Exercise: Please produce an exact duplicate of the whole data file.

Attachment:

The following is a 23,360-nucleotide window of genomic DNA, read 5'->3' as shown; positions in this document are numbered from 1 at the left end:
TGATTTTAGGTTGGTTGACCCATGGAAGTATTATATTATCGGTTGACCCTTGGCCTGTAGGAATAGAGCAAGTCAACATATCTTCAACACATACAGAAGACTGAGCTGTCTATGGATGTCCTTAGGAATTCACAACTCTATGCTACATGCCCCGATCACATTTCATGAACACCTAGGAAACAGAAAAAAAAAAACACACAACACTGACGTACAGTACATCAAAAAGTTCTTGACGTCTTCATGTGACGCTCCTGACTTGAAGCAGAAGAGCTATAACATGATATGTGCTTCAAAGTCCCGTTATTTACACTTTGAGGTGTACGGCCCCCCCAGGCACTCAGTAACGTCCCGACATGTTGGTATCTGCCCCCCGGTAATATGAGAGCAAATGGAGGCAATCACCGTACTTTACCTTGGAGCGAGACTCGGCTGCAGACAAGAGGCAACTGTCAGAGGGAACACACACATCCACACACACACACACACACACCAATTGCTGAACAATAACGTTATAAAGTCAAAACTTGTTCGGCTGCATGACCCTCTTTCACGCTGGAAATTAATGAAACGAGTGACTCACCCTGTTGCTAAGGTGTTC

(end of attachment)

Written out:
The following is a 23,360-nucleotide window of genomic DNA, read 5'->3' as shown; positions in this document are numbered from 1 at the left end:
TGATTTTAGGTTGGTTGACCCATGGAAGTATTATATTATCGGTTGACCCTTGGCCTGTAGGAATAGAGCAAGTCAACATATCTTCAACACATACAGAAGACTGAGCTGTCTATGGATGTCCTTAGGAATTCACAACTCTATGCTACATGCCCCGATCACATTTCATGAACACCTAGGAAACAGAAAAAAAAAAACACACAACACTGACGTACAGTACATCAAAAAGTTCTTGACGTCTTCATGTGACGCTCCTGACTTGAAGCAGAAGAGCTATAACATGATATGTGCTTCAAAGTCCCGTTATTTACACTTTGAGGTGTACGGCCCCCCCAGGCACTCAGTAACGTCCCGACATGTTGGTATCTGCCCCCCGGTAATATGAGAGCAAATGGAGGCAATCACCGTACTTTACCTTGGAGCGAGACTCGGCTGCAGACAAGAGGCAACTGTCAGAGGGAACACACACATCCACACACACACACACACACACCAATTGCTGAACAATAACGTTATAAAGTCAAAACTTGTTCGGCTGCATGACCCTCTTTCACGCTGGAAATTAATGAAACGAGTGACTCACCCTGTTGCTAAGGTGTTC